March 10 is Jeremias Benjamin Richter’s birthday. Richter was a German chemist who introduced the term stoichiometry to chemistry.
Richter was interested in the mathematics of chemistry. He noticed the amount of reactants by weight to produce a similar result in a chemical reaction was always the same. For example, he found it took 615 parts of magnesia (MgO) to neutralize 1000 parts of sulfuric acid. He spent a lot of time measuring these reactant weight equivalences in various reactions. He published his results, but no real notice was given to his work.
Another German chemist, Gottfried Fischer brought his work to light again when he collected Richter’s work into easier to read tables where he based the equivalents off a standard weight of 1000 parts by weight of sulfuric acid.
This work was combined with Joseph Proust’s work with law of equivalent or multiple proportions and John Dalton’s new atomic theory to form a more modern view of how chemical reactions work. When you balance your chemical equations, you can thank the hard work Jeremias Richter put into the process.
Notable Science History Events for March 10
1966 – Frits Zernike died.
Zernike was a Dutch physicist who was awarded the 1953 Nobel Prize in Physics for the invention of the phase contrast microscope. This microscope uses small changes the phase of the light passing through a transparent specimen which highlights structures that cannot be seen otherwise. It also eliminates the need for staining the specimen so it can remain living while being observed.
1923 – Val Logsdon Fitch was born.
Fitch is an American nuclear physicist who shares the 1980 Nobel Prize in Physics with James Cronin for their discovery of symmetry violations in the decay of neutral K-mesons. Particle theory maintained that charge and parity would be maintained between a particle and its antiparticle. Cronin and Fitch discovered that for K-mesons, this relationship is not the same if the reaction is run in reverse.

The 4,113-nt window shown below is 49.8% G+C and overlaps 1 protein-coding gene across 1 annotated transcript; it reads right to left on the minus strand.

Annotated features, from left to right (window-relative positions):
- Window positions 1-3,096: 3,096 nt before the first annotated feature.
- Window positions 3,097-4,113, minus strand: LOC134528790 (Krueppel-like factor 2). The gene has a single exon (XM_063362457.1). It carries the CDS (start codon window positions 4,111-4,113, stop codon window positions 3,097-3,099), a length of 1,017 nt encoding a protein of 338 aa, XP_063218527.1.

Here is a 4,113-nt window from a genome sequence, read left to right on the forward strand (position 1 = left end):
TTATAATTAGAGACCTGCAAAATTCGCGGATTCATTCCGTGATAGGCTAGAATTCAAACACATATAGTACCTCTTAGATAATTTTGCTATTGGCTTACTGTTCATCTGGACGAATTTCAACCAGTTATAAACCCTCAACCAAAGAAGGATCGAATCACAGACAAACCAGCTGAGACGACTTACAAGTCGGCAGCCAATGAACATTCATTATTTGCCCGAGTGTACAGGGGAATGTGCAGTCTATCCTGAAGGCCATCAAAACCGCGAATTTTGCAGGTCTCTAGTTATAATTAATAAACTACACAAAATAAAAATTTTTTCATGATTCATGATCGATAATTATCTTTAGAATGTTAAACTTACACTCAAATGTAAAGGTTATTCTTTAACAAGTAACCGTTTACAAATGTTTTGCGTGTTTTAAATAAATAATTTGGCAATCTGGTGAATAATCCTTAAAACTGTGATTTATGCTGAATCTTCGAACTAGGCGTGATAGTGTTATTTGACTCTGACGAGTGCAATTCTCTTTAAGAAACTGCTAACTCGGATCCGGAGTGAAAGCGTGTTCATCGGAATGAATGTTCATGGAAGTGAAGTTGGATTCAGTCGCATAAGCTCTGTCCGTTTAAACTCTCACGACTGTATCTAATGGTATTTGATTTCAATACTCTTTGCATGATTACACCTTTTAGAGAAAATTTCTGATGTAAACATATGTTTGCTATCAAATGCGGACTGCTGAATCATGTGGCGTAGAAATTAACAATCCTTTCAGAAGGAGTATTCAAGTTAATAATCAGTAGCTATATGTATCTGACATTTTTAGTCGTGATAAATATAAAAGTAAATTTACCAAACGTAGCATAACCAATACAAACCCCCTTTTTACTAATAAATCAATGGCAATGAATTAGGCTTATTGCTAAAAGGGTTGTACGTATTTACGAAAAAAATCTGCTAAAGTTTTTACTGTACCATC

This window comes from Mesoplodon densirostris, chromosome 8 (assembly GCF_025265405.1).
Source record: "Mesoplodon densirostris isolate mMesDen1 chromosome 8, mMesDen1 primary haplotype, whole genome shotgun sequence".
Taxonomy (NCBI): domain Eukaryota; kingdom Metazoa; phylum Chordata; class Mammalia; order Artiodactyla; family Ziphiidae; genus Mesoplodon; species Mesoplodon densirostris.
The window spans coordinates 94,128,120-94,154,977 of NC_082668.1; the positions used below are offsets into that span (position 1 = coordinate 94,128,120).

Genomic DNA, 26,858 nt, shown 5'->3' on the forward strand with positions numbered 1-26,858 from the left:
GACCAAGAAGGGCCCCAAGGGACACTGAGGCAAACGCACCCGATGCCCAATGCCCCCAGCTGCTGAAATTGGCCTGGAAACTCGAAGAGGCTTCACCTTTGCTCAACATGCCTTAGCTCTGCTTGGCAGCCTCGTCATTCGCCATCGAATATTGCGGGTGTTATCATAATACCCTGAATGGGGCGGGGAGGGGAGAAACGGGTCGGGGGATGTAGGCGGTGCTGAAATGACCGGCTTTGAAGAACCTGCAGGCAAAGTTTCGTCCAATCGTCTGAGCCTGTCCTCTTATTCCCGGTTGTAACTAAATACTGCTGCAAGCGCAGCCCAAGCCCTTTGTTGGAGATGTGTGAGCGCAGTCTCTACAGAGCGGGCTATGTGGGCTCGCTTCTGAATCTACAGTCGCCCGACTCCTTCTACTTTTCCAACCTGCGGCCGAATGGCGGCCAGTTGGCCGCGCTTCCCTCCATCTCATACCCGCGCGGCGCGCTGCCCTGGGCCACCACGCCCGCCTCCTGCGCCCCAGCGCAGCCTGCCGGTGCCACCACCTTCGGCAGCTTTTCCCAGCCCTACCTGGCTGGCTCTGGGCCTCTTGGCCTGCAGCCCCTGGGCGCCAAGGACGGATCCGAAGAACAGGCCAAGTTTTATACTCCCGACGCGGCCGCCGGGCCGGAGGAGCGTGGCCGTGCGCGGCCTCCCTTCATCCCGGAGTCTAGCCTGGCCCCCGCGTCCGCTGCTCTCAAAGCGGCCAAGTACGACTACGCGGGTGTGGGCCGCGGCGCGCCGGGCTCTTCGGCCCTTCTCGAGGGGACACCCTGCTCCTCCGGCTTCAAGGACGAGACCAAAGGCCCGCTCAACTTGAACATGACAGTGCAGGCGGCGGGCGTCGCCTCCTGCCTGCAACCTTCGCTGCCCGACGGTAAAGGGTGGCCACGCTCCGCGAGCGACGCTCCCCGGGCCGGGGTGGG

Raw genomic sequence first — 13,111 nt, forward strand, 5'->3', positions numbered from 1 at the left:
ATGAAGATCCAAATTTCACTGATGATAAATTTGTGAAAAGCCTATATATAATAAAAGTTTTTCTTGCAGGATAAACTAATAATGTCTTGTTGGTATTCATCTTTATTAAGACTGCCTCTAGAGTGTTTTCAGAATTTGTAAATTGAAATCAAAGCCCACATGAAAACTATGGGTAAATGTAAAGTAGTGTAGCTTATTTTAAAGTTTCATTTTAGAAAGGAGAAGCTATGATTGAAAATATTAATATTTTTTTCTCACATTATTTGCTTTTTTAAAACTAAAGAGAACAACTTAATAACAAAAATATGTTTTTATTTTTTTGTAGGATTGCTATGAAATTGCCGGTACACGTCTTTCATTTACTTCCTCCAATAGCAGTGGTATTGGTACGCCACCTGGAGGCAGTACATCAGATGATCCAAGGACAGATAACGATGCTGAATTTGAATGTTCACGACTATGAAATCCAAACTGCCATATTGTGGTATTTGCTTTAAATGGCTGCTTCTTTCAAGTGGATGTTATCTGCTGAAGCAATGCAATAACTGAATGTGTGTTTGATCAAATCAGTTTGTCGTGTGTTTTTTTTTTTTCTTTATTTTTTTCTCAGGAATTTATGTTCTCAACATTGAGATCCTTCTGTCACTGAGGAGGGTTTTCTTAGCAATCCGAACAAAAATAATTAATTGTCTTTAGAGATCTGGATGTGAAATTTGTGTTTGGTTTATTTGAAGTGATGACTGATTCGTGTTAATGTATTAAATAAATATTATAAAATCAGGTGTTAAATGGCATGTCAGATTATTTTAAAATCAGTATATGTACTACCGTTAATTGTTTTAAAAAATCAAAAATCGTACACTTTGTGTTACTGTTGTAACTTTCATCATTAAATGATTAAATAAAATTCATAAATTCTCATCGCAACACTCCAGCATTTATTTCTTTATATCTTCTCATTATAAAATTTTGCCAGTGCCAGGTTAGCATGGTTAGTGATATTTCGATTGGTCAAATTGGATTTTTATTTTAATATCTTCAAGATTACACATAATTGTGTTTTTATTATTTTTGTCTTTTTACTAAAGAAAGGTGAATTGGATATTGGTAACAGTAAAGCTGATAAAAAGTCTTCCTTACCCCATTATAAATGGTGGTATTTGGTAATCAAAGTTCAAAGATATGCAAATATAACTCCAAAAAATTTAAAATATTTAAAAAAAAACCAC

1876 – Bell successfully completes the first telephone call.
“Mr. Watson, come here, I want to see you.” Alexander Graham Bell completed the first successful bi-directional transmission of speech or ‘telephone call’ when he spoke to his assistant, Thomas Watson in the next room.
1765 – Charles Hatchett died.
Hatchett was an English chemist who first discovered an element he named columbium.
Connecticut’s first governor John Winthrop the Younger donated a sample of a mineral found in America called columbite to the British Museum. Hatchett was given the task of identifying the chemical composition of the mineral sample. He found it contained something new that had similar chemical properties of tantalum. He announced his discovery to the Royal Society as a new element named columbium with element symbol Cb.
Unfortunately, his claim was refuted by another English chemist and element discoverer, William Hyde Wollaston. Wollaston refuted Hatchett’s claim of columbium being a new element. He said it was just another form of tantalum.
Wollaston’s claims were accepted until 45 years later when German chemist Heinrich Rose rediscovered columbium in the mineral tantalite. Rose named his discovery niobium after the daughter of Tantalus, Niobe.
Hatchett is generally accepted as the person who discovered the element, but the name niobium is still used today. The IUPAC officially adopted the name niobium in 1949, 103 years after Rose’s discovery.The name columbium is still in use in many metallurgical texts and the U.S. Geological Survey.
1762 – Jeremias Benjamin Richter was born.
1670 – Johann Rudolf Glauber died.
Glauber was a German alchemist who made several practical advances to chemical techniques and is considered the first chemical engineer. He discovered sodium sulfate, also known as Glauber’s salt or sal mirabilis. He improved equipment such as furnaces and distillation devices and the creation of artificial fertilizers.
1628 – Marcello Malpighi was born.
Malpighi was an Italian physician who is considered the father of microscopic anatomy and histology. He also used the microscope to study the development of chick embryos and insects do not have lungs, but breathe through tracheae holes in their skin.
1517 – Rembert Dodoens died.
Dodeoens was a Flemish physician who wrote the standard botany text used for over 200 years. He divided up the plant kingdom into six groups and focused on their medicinal properties.